Theme: The theme can have a deeper meaning, e.g. friendship, solidarity. So the theme may not be directly reflected in the theme and story of the game. A theme is not compulsory. 

Brainstorm and use your creativity!  

A good brainstorm with some creative people will bring you to your first ideas, and from there you find your way to create a good narrative and set a game flow up in detail. Throw ideas around, let the ideas flow. You can mix and match ideas. It’s easier to weed out a large number. Remember to narrow it down at the end! 

Progressing in the game:

Linear or straight forward escape game 

  • simplest 
  • tasks are solved in a certain order, only one task can be solved at a time 
  • suitable for a progressive plot, 
  • easy to understand

Non-linear escape game 

  • tasks can be solved in any order
  • the group can split up to solve different tasks 
  • can be implemented in many ways (e.g. grid-like) 
  • suitable for larger numbers of players 
  • more difficult to develop a plot

Outline the game on paper (or on an electronic platform). Think about how you will manage the game. Check that there are no unintended shortcuts or clues that mislead players.  

Focus on diversity of tasks and atmosphere in the game! 

  • Locks/tasks What and how will the task be solved? Think of clues to make the task easier. What tools are needed to solve the task? What about the time planned for solving the task? In order to avoid that tasks remain isolated and disconnected, think about the structure and the way the escape game is implemented. On the other hand, sometimes the aim may be to make a collection of individual problem tasks, so that the tasks do not need to be tied into a coherent game.
  • A variety of tasks: 
    • code locks (numbers, letters, dates, degrees, colours, etc.) 
    • hidden objects 
    • cryptography and coding tasks
    • cryptography, cipher and cryptographic tasks
    • clues in pictures and objects 
    • information aggregation tasks 
    • multiple-choice tasks
    • physical tasks
    • sensory tasks 
    • online tasks
    • videos and recordings
    • information retrieval
    • grids, puzzles, mazes, sudoku puzzles, cake puzzles, etc. 
  • The soundscape influences the atmosphere and the players’ emotional states. Music, nature or traffic sounds: Remember to check copyright! (CC licence) 
  • Lighting: bright/dark, flickering, changing lights? 
  • Images can be used as part of tasks or to create atmosphere (e.g. Canva)

Debriefing & evaluation 

Players’ own reflection (self-evaluation, peer feedback) and assessment of learning Players’ own reflection is important for the learning process. In the debriefing, it is worth going through the tasks and locks of the game and their solution processes (check the ready-made forms)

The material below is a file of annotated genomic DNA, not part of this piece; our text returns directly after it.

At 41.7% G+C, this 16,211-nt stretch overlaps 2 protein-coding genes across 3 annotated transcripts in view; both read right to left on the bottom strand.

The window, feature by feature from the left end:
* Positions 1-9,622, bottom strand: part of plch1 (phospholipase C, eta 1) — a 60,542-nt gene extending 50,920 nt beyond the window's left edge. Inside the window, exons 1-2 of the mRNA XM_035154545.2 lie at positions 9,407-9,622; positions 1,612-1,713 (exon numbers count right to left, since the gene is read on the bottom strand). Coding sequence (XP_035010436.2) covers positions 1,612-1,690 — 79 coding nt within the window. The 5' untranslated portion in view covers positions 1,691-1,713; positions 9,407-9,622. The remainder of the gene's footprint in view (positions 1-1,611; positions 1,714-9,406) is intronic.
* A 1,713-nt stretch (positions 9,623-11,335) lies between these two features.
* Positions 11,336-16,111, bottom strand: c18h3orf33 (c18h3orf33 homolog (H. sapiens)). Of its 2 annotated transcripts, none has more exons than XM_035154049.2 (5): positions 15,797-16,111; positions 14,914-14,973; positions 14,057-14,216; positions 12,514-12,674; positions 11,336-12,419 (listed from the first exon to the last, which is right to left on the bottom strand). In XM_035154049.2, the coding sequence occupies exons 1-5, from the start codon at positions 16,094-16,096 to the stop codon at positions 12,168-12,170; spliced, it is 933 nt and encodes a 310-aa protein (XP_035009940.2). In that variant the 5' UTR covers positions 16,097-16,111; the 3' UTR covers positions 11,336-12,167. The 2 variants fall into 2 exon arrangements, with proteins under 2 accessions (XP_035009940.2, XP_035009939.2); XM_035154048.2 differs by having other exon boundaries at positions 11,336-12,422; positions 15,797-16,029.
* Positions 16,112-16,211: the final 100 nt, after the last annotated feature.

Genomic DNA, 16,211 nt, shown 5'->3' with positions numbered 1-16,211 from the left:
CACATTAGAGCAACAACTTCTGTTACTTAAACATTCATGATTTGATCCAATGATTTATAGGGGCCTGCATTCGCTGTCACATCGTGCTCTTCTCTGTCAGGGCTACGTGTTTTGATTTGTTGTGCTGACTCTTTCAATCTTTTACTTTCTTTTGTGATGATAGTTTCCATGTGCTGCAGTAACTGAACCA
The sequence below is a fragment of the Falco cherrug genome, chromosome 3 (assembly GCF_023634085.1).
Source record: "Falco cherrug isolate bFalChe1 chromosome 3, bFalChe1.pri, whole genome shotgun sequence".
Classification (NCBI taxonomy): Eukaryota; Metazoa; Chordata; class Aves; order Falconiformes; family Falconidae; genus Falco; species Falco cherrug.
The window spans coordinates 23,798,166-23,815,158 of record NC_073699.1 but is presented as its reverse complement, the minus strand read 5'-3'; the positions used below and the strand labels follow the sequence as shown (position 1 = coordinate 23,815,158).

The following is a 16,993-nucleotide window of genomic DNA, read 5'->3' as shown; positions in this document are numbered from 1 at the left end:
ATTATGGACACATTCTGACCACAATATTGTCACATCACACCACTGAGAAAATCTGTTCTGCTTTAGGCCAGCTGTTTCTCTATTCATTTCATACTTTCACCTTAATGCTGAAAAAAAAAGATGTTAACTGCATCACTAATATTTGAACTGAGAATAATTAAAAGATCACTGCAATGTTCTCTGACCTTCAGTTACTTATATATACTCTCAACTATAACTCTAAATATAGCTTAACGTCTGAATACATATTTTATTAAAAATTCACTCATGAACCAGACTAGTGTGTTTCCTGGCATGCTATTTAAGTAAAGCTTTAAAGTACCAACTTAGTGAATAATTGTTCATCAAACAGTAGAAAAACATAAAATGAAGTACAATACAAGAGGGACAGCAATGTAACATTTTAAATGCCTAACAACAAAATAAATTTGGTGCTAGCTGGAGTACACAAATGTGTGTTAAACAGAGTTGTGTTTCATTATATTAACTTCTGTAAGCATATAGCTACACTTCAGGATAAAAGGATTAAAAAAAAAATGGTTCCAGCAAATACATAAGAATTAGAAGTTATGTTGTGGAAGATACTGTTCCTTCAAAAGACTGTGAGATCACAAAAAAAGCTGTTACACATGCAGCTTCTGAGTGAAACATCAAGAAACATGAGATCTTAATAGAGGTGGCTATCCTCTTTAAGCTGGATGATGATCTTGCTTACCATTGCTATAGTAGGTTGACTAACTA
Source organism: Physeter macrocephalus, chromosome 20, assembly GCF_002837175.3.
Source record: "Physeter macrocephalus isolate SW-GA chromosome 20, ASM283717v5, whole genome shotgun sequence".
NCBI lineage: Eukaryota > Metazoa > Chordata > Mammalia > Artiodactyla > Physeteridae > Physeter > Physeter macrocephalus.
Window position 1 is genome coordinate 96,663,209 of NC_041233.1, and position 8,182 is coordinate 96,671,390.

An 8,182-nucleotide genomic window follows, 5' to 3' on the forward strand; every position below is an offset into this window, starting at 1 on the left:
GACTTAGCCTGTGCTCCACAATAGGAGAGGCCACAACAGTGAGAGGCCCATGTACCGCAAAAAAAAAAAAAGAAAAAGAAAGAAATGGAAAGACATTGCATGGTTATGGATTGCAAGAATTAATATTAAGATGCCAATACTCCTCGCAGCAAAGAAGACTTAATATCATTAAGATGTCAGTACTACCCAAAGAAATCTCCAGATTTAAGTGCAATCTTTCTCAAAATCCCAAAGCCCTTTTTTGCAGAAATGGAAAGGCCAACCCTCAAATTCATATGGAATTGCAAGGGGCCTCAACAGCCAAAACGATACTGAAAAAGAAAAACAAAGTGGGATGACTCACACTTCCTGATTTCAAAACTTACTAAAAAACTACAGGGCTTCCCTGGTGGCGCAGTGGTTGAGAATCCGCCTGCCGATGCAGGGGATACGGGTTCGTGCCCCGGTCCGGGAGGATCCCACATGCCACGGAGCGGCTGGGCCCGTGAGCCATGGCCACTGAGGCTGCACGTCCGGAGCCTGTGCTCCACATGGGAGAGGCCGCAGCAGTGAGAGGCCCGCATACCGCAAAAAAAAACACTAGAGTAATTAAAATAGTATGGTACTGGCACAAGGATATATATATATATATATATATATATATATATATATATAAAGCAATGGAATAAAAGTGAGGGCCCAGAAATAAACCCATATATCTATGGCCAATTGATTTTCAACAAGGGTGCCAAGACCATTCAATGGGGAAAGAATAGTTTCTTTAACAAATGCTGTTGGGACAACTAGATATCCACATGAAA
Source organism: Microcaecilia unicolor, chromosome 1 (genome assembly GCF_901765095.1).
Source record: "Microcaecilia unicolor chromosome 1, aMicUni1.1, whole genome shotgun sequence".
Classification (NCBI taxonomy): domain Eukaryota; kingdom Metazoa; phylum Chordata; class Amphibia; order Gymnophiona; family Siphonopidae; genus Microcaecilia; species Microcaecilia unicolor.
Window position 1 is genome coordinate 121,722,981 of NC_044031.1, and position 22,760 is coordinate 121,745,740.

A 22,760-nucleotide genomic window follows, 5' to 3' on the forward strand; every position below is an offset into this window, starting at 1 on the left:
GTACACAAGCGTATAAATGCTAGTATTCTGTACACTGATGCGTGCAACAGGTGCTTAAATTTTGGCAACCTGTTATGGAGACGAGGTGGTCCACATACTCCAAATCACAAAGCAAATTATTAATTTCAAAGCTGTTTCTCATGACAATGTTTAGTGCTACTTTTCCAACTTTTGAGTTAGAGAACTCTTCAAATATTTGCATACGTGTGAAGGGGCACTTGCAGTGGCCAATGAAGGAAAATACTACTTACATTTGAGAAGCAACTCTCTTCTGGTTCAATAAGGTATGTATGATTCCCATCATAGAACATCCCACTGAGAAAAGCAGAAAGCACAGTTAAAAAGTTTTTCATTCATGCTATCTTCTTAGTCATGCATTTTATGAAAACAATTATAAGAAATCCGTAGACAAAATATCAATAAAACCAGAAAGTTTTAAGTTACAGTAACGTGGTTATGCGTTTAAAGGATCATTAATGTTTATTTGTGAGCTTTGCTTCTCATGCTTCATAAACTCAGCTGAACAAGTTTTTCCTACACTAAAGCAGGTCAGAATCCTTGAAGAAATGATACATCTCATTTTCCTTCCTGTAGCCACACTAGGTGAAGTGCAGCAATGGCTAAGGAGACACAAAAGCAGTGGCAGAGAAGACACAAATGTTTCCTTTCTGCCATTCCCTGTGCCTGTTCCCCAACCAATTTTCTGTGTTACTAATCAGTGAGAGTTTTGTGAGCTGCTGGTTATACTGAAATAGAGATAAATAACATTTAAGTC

Tips for facilitator/ leader

  • Testing and refining the game: Testing the escape game is how you make sure it works!  Just one test is enough! 
  • Game controller: remind players of these! 
    • tell the game’s framework story and rules 
    • emphasise the importance of cooperation
    • don’t break anything
    • do not force locks open
    • leave items in place



Here are supporting materials you can use when preparing and realising escape games. All the documents are in editable format.

Observation Form For YouthWorkers

Planning Form For Escape Game

Self-Assesment – Peer Feedback

Game Safety

  • There must be nothing sharp in the room that could harm customers
  • first aid kit must be present, just in case.
  • Customers must be able to leave the room in the middle of the game.
  • The instructor must be able to see what is happening in the room at all times.
  • The room must not be locked.
  • Psychological safety: however, the escape game is not suitable for use in situations where, for example, group communication is inflamed. For example, bullying situations cannot be solved by means of an escape game. When dealing with a realistic crisis, special care and sensitivity are needed to ensure that the issue is handled correctly and respectfully. However, an escape game is a fictional game, it is not real life and the experience can be very immersive for the player.

Examples of concrete methods

In the project Playversity, the organisations have developed examples of escape games you can use. Check out their website. Main creators are Be International (Czech Republic), Ticket2Europe (Spain) and Shokkin Group (Estonia).


Sources and further reading: 


The content is mainly based on the University of Eastern Finland’s Escape Game Handbook, which was produced in the OpenDigitaito project in 2021-2022.The material has been edited and translated for the youth field by Kristiina Vesama from Humak University of Applied Sciences.